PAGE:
Sunday, July 31, 2011

Preventing XSS Attacks

Preventing XSS Attacks

Cross Site Scripting (XSS) attacks are amongst the most common types of attacks against web applications. XSS attacks all fall under the same category however a more detailed look at the techniques employed during XSS operations reveals a multitude of tactics that exploit a variety of attack vectors. A detailed look at XSS attacks can be found in the following article; Cross-Site Scripting attack.
This article guides you through the most common and useful XSS prevention mechanisms which are Filtering and Escaping.

Filtering for XSS

All XSS attacks infect your web site via some form of User Input. XSS attack code could come from a simple <FORM> submitted by your users, or could take a more complex route such as a JSON script, XML web service or even an exploited cookie. In all cases the web developer should be aware that the data is coming from an external source and therefore must not be trusted.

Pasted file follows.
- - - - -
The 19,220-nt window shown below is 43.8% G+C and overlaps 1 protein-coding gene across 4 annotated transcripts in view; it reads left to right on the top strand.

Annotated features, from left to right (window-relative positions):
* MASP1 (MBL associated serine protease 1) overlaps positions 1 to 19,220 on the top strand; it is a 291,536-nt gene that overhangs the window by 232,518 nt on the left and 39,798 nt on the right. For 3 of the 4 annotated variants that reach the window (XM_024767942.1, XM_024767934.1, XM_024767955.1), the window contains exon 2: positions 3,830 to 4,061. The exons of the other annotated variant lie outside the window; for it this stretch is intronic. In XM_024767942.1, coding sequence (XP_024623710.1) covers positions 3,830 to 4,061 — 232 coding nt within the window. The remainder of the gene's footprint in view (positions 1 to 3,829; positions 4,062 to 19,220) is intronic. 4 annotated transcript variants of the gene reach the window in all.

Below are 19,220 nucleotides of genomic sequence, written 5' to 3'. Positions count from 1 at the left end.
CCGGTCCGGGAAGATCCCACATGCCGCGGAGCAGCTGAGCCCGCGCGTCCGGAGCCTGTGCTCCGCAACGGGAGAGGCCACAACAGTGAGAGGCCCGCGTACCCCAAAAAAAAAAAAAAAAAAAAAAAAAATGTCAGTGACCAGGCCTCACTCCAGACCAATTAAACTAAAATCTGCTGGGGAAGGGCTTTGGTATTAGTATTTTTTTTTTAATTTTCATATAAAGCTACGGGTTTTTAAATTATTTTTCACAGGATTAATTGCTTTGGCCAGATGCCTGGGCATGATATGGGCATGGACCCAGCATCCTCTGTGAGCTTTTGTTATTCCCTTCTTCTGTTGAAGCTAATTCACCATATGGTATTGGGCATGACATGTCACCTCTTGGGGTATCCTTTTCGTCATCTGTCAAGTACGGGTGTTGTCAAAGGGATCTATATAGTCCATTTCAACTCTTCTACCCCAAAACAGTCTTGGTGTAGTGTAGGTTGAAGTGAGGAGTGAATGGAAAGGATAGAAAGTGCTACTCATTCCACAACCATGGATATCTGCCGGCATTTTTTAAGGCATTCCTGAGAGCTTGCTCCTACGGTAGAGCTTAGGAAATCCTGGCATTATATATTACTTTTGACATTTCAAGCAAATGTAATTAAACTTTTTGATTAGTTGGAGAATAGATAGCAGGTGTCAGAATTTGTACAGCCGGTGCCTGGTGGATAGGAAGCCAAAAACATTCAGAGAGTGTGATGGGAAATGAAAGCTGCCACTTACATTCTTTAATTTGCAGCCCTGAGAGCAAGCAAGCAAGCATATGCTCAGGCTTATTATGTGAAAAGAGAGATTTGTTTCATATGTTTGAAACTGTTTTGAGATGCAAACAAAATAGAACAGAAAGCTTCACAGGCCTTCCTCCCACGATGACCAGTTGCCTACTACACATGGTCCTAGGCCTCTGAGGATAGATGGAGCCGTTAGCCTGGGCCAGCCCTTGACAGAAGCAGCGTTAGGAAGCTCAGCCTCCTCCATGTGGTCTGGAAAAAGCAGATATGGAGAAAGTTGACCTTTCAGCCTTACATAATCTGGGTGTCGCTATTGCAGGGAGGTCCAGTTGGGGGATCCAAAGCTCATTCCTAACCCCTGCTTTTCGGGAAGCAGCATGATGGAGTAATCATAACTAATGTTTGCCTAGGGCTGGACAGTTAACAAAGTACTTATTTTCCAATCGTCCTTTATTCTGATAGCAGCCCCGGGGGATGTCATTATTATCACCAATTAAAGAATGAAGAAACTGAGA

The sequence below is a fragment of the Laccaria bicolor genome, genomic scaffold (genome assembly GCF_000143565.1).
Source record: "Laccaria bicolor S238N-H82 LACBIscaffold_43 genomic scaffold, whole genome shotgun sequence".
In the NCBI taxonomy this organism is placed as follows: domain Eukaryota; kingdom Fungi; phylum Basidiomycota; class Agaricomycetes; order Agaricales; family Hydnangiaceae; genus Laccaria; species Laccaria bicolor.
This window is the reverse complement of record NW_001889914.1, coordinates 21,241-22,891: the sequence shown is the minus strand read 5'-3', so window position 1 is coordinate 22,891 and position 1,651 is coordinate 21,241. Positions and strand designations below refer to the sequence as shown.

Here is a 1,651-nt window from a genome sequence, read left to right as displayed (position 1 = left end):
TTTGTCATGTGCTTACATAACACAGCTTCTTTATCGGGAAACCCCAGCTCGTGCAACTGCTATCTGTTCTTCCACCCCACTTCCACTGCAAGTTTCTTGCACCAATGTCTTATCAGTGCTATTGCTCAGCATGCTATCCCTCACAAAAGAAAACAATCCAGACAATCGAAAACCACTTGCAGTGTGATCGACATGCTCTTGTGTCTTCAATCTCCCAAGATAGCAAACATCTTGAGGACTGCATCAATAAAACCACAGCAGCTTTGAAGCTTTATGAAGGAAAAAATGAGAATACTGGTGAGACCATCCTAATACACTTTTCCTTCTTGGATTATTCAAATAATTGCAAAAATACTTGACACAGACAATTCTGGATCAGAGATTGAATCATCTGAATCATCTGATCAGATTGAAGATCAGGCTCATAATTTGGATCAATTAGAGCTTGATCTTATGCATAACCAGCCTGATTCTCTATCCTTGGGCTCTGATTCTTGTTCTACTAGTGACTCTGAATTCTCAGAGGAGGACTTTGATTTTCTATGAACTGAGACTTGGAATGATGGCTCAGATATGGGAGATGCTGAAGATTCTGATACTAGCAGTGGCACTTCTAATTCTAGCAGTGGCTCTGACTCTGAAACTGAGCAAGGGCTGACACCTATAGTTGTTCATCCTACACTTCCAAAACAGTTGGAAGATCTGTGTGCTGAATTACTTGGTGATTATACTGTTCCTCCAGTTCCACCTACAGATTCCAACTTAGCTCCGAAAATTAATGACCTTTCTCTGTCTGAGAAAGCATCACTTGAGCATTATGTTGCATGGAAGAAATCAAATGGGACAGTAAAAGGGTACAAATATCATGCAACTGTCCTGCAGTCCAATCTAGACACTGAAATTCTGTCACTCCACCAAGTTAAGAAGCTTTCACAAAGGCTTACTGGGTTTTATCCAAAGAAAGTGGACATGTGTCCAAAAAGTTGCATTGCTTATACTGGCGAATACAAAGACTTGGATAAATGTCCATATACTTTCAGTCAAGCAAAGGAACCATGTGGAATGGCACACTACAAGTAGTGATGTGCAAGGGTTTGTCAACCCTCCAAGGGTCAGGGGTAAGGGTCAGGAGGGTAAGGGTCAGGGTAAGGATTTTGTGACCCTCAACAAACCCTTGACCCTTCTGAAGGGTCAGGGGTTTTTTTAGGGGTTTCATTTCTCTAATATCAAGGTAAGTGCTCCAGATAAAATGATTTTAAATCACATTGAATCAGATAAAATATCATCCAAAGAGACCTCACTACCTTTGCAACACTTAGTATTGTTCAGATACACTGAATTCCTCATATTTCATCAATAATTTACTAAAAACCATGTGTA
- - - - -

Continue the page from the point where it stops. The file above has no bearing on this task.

The simplest and arguably the easiest form of XSS protection would be to pass all external data through a filter which will remove dangerous keywords, such as the infamous <SCRIPT> tag, JavaScript commands, CSS styles and other dangerous HTML markup (such as those that contain event handlers.)